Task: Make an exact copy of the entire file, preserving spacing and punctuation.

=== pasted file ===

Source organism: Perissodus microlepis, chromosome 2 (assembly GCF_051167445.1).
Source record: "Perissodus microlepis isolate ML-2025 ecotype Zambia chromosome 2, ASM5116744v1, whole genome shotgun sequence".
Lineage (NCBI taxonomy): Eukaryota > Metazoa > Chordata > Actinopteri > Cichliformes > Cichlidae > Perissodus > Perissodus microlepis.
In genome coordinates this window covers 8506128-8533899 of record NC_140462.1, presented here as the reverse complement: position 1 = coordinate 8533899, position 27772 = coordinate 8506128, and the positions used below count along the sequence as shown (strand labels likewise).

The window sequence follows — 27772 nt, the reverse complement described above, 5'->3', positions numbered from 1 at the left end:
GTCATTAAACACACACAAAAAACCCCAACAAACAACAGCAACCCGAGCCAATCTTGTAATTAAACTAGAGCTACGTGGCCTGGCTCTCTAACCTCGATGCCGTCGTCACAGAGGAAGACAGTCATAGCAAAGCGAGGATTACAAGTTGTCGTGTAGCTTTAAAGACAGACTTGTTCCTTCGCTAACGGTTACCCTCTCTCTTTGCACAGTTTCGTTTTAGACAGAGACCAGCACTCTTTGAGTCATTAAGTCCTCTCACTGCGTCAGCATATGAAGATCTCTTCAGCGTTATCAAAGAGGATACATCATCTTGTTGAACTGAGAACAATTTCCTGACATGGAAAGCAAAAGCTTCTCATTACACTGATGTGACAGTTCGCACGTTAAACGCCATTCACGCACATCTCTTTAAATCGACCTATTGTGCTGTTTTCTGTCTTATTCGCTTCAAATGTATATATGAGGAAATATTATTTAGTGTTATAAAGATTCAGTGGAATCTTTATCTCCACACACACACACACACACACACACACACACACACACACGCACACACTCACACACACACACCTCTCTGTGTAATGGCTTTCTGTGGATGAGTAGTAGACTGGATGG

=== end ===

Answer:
Source organism: Perissodus microlepis, chromosome 2 (assembly GCF_051167445.1).
Source record: "Perissodus microlepis isolate ML-2025 ecotype Zambia chromosome 2, ASM5116744v1, whole genome shotgun sequence".
Lineage (NCBI taxonomy): Eukaryota > Metazoa > Chordata > Actinopteri > Cichliformes > Cichlidae > Perissodus > Perissodus microlepis.
In genome coordinates this window covers 8506128-8533899 of record NC_140462.1, presented here as the reverse complement: position 1 = coordinate 8533899, position 27772 = coordinate 8506128, and the positions used below count along the sequence as shown (strand labels likewise).

The window sequence follows — 27772 nt, the reverse complement described above, 5'->3', positions numbered from 1 at the left end:
GTCATTAAACACACACAAAAAACCCCAACAAACAACAGCAACCCGAGCCAATCTTGTAATTAAACTAGAGCTACGTGGCCTGGCTCTCTAACCTCGATGCCGTCGTCACAGAGGAAGACAGTCATAGCAAAGCGAGGATTACAAGTTGTCGTGTAGCTTTAAAGACAGACTTGTTCCTTCGCTAACGGTTACCCTCTCTCTTTGCACAGTTTCGTTTTAGACAGAGACCAGCACTCTTTGAGTCATTAAGTCCTCTCACTGCGTCAGCATATGAAGATCTCTTCAGCGTTATCAAAGAGGATACATCATCTTGTTGAACTGAGAACAATTTCCTGACATGGAAAGCAAAAGCTTCTCATTACACTGATGTGACAGTTCGCACGTTAAACGCCATTCACGCACATCTCTTTAAATCGACCTATTGTGCTGTTTTCTGTCTTATTCGCTTCAAATGTATATATGAGGAAATATTATTTAGTGTTATAAAGATTCAGTGGAATCTTTATCTCCACACACACACACACACACACACACACACACACACACACGCACACACTCACACACACACACCTCTCTGTGTAATGGCTTTCTGTGGATGAGTAGTAGACTGGATGG